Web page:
After going through a period of economic stagnation, the setting up of a Volkswagen plant in Resende has clearly signaled the rebirth of the state’s economy. The commercial vehicles factory has become the most visible symbol that Rio is again one of the most promising states on track for the international investment that is once again heading for Brazil.

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Information About Rio de Janeiro Culture

When one thinks of Rio de Janeiro, the images that instantly spring to mind are of beautiful beaches with gorgeous suntanned bodies, carnival and football, to list but a few. These are all an integral part of Rio’s exuberant culture and help to make this state one of the most exciting and interesting places to visit in Brazil. Carnival Brazilians are some of the world’s most musical, fun-loving people and the world-famous Carnival in Rio de Janeiro has attracted tourists for decades to the cidade maravilhosa.

Carnival in Rio is spectacular. On the Friday before Shrove Tuesday, the mayor of Rio symbolically hands the “keys of the city” to Rei Momo, signifying the start of a 5-day party. Momo, a sequined roly-poly king, is the symbol of polygamy and indulgence, who presides over Rio until Ash Wednesday. Imagination runs riot, social barriers are broken, the colorfully lit main avenues are full of people and children wearing costumes.

Special bandstands throughout the city are manned for public street-dancing and organized carnival groups; the blocos carnavalescos are everywhere, dancing drumming and singing. Carnival’s roots are European. The fancy-dress ball was part of European Carnival as early as the 18th century. Paris and Venice had the best masked Carnival balls.

The first modern Carnival ball was the High Life, at a Copacabana hotel in 1908, where guests danced the polka and Viennese waltzes. A Portuguese immigrant, José Nogueira Paredes (nicknamed Zé Pereira) is credited with originating the first Carnival club. One of the ideas was to get everybody in the club to play the same kind of drum, creating a powerful, unified sound. This technique became the basis for the modern samba school bateria or percussion section. Today’s celebration of Carnival in Rio has three main features: frenzied street events, traditional club balls and the samba parade. Carnival nights belong to the club balls, which range from the sophisticated to the wild. The majority of clubs and hotels host at least one ball.

The Copacabana Palace hotel and The Scala are amongst the more famous ones. The contest for best costume is held at several balls and features outrageous get-ups which depict everything from medieval troubadours to Roman Catholic archbishops. The undisputed centerpiece of any Rio de Janeiro Carnival is the main Samba School Parade. There are numerous samba schools in Rio, divided into two leagues.

A school’s position in the league determines whether it parades in the Sambódromo (the top schools), or on Avenida Rio Branco (less spectacular, but free). Every school presents 3,000-5,000 participants, divided into 40 alas (wings) and as many as 30 floats. Each school chooses a theme, then composes a samba and designs costumes and floats to fit it. Popular parade themes are generally bible stories, mythology and literature. The float depicts an open book and is, in effect, the title page of the school’s theme.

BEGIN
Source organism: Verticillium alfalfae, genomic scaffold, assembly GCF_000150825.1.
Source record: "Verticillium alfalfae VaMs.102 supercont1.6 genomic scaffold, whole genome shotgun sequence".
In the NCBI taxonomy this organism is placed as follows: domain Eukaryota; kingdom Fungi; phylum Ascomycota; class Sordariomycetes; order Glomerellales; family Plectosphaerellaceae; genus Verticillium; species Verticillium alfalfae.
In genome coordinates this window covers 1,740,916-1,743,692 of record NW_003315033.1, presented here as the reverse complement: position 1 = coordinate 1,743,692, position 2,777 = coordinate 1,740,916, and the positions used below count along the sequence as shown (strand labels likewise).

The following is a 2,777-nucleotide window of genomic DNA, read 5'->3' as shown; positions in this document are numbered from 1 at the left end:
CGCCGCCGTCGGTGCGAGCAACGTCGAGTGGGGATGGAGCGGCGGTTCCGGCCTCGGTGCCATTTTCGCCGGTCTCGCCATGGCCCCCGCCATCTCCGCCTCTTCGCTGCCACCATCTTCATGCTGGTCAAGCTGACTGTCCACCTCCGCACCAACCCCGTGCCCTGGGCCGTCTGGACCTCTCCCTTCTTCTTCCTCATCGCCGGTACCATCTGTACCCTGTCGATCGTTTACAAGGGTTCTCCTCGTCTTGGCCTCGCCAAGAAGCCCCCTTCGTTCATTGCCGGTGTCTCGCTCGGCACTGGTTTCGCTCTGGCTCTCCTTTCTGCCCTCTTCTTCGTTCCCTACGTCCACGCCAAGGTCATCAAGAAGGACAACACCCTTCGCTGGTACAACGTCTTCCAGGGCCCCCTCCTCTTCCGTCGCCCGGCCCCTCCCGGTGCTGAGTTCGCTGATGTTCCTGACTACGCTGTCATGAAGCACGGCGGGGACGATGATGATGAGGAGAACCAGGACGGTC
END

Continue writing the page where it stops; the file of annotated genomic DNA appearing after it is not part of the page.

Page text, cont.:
The Carnival parade is the culmination of months of intense activity by community groups, mostly in the city’s poorest districts. The announcement of the winning schools is made on the Thursday after Carnival, and this is one of the biggest events of the year in Rio. Participation in the Samba School Parade is open to foreigners as well as Brazilians. Participants must start to attend rehearsals and costume fittings at least 2 weeks in advance of Carnival. For those with the energy and dedication it is an unforgettable experience. Samba For the Afro-Brazilian, music is both social and religious. It is thought that the word “samba” comes from the Angolan semba, a synonym for umbigada – literally a belly button thrust. Africans formed a circle, clapping, singing and beating percussion instruments while one dancer at a time twirled and gyrated in the middle.

When he wanted someone else to take over he would stop in front of someone in the circle and, with an umbigada, they would swap places. Samba de roda survives virtually unchanged today in Afro-Brazilian communities all over Brazil. Samba’s official history began in 1916, when the composition ‘Pelo Telefone’ was registered in a Rio notary’s office by a lower-middle class carioca composer, Donga. The following year, Pelo Telefone was the success of the Carnival, becoming the first samba to be recorded. Soon after, it was Carmen Miranda who took the Samba to Hollywood and the rest of the world. Samba has many genres: samba do breque, bebop samba, samba-rock, samba-funk, samba-reggae, to name but a few. Bossa Nova This white, middle-class and silky smooth musical genre hit the world on November 22, 1962, when the classically trained pianist and composer Tom Jobim held New York’s Carnegie Hall audience captive to The Girl from Ipanema and Samba de uma nota só. Poet and former diplomat, Vinicius de Moraes, an inveterate bohemian, became the movement’s leader, writing lyrics such as the exquisite Eu sei que vou te amar. Bossa Nova, which roughly translated means “new thing” spanned from 1958 to 1964 and Copacabana, Ipanema and Leblon were the scene. Nara Leão, Baden Powell, Toquinho, João Gilberto, Luis Bonfã and Astrud Gilberto were the main performers and Stan Getz, the American jazz saxophonist, helped export it to the world.